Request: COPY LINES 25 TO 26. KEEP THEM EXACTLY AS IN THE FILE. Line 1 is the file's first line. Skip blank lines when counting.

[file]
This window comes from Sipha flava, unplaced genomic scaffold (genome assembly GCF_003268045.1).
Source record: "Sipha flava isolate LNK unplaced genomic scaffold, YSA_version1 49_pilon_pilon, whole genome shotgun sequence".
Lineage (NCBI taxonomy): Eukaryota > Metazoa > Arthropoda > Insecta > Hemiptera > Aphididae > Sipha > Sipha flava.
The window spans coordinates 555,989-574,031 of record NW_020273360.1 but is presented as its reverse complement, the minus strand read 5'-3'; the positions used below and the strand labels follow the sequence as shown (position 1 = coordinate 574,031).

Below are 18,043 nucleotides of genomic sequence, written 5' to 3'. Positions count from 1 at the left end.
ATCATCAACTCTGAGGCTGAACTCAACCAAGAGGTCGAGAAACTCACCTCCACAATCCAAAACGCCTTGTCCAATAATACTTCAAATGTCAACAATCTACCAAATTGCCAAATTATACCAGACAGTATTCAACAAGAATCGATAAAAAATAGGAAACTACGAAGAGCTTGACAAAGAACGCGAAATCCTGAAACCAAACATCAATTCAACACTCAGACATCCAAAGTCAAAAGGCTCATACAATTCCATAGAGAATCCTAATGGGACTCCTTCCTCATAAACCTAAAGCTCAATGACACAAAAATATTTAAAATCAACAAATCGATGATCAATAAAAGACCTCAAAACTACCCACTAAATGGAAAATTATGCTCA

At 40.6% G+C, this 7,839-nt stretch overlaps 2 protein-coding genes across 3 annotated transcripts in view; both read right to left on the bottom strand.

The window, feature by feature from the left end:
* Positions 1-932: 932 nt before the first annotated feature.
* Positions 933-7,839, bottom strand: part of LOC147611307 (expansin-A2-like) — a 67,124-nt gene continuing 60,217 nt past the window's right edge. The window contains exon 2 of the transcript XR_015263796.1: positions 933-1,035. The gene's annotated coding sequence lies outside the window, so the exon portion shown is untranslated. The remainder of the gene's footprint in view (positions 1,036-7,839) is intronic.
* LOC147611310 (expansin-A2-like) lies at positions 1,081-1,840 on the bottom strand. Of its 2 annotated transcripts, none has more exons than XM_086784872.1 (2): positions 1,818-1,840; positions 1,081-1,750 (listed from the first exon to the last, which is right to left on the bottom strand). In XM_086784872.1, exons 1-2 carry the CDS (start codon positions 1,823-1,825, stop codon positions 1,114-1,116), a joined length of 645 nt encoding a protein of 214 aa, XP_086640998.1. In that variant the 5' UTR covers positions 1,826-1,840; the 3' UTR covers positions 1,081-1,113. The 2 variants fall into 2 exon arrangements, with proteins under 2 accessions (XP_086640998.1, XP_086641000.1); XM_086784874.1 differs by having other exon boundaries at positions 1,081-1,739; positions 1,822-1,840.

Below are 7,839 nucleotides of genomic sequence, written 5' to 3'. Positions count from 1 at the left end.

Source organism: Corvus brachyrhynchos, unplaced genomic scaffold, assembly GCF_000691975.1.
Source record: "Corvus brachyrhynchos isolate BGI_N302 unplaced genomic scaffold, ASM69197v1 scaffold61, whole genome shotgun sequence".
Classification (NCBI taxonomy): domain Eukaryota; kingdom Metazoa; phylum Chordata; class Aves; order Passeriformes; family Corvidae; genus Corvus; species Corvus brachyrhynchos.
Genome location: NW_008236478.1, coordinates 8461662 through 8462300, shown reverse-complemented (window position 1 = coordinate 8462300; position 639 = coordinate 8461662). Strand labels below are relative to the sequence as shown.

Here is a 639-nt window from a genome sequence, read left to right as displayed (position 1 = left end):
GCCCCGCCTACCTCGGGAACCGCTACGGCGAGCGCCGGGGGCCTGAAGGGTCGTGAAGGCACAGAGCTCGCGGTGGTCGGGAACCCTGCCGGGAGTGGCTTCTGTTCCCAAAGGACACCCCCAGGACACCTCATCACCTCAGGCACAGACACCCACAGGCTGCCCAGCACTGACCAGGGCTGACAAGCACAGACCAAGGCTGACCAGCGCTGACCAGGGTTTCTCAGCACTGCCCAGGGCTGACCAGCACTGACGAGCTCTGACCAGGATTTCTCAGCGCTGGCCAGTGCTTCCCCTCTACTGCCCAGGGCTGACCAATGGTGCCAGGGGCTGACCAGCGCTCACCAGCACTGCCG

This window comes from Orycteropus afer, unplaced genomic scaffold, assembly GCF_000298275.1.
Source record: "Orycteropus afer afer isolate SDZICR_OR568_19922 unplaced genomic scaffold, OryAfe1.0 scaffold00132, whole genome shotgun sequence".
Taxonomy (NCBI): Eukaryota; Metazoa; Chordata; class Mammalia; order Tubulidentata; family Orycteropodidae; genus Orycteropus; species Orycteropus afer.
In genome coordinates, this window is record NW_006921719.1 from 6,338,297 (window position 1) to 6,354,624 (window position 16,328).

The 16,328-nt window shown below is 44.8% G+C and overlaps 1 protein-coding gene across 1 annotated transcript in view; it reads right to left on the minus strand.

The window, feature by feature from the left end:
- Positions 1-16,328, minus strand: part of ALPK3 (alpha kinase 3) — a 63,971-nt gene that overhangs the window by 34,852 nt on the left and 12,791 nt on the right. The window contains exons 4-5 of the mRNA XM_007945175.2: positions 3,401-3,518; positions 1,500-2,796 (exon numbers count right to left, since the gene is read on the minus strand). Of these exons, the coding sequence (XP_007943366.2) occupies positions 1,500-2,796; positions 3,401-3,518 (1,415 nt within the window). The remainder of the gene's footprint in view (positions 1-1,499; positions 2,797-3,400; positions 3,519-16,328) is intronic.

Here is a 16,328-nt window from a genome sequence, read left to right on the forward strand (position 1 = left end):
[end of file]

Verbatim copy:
- Positions 1-16,328, minus strand: part of ALPK3 (alpha kinase 3) — a 63,971-nt gene that overhangs the window by 34,852 nt on the left and 12,791 nt on the right. The window contains exons 4-5 of the mRNA XM_007945175.2: positions 3,401-3,518; positions 1,500-2,796 (exon numbers count right to left, since the gene is read on the minus strand). Of these exons, the coding sequence (XP_007943366.2) occupies positions 1,500-2,796; positions 3,401-3,518 (1,415 nt within the window). The remainder of the gene's footprint in view (positions 1-1,499; positions 2,797-3,400; positions 3,519-16,328) is intronic.

Here is a 16,328-nt window from a genome sequence, read left to right on the forward strand (position 1 = left end):